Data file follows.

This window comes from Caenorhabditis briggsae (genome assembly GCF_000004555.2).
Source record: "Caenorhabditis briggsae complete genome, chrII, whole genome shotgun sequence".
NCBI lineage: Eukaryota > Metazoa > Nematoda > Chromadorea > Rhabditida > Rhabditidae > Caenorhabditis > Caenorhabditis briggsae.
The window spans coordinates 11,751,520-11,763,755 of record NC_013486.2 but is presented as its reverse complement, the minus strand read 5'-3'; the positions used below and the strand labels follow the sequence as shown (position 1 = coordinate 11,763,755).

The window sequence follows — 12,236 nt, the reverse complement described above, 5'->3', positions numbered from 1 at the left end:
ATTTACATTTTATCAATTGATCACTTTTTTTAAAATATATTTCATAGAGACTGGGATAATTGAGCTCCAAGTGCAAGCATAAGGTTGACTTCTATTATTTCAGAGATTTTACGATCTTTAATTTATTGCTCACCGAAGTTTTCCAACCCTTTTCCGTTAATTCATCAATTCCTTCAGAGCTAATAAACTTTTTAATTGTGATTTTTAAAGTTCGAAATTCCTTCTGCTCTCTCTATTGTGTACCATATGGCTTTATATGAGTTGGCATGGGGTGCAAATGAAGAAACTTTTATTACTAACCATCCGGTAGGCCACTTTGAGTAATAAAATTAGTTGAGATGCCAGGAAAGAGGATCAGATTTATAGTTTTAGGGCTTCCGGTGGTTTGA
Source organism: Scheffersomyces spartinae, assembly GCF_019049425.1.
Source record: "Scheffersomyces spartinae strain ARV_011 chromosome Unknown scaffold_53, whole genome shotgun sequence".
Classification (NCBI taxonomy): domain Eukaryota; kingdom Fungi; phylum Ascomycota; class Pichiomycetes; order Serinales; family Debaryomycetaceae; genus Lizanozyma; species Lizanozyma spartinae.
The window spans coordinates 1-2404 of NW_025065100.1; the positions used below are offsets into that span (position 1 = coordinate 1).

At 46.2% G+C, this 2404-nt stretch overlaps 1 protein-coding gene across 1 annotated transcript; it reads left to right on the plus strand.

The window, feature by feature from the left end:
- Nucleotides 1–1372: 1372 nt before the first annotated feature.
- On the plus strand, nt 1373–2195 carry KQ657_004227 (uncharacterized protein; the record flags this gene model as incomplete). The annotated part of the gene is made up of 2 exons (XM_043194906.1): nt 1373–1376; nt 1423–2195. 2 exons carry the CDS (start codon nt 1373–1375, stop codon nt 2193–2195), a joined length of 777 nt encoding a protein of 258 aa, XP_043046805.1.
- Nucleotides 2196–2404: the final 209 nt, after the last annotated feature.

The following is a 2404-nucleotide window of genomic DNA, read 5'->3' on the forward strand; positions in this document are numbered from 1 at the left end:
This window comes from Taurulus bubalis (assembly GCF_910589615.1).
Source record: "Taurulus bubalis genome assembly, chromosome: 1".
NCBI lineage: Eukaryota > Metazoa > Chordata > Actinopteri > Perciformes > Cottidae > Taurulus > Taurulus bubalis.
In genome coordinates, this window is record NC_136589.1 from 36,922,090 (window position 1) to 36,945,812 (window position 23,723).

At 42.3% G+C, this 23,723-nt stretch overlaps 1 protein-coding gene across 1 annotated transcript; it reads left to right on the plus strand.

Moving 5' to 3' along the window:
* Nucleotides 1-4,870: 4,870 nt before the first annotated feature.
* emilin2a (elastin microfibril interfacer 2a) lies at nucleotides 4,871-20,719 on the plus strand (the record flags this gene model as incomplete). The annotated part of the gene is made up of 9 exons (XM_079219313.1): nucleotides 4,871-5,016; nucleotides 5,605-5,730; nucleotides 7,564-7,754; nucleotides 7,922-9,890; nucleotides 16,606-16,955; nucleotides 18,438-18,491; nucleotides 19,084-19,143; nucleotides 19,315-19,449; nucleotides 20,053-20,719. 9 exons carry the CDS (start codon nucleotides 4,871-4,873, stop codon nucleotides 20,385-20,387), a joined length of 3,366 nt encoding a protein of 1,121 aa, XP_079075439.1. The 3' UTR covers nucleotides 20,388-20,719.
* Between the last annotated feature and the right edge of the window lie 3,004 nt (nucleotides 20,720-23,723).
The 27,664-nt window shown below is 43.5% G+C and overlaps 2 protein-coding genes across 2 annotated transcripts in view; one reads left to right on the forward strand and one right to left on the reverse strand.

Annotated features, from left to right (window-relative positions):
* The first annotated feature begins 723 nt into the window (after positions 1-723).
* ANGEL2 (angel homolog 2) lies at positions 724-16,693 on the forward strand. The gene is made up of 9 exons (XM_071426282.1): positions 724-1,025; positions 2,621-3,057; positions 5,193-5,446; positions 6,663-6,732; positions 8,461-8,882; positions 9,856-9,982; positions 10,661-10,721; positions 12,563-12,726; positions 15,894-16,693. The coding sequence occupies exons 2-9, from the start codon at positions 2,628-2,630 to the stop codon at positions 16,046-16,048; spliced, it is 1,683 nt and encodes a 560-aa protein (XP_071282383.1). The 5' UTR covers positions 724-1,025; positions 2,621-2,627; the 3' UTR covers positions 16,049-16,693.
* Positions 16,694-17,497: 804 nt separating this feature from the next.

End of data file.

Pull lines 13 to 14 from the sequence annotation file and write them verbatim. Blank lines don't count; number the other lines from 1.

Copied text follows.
- Nucleotides 1–1372: 1372 nt before the first annotated feature.
- On the plus strand, nt 1373–2195 carry KQ657_004227 (uncharacterized protein; the record flags this gene model as incomplete). The annotated part of the gene is made up of 2 exons (XM_043194906.1): nt 1373–1376; nt 1423–2195. 2 exons carry the CDS (start codon nt 1373–1375, stop codon nt 2193–2195), a joined length of 777 nt encoding a protein of 258 aa, XP_043046805.1.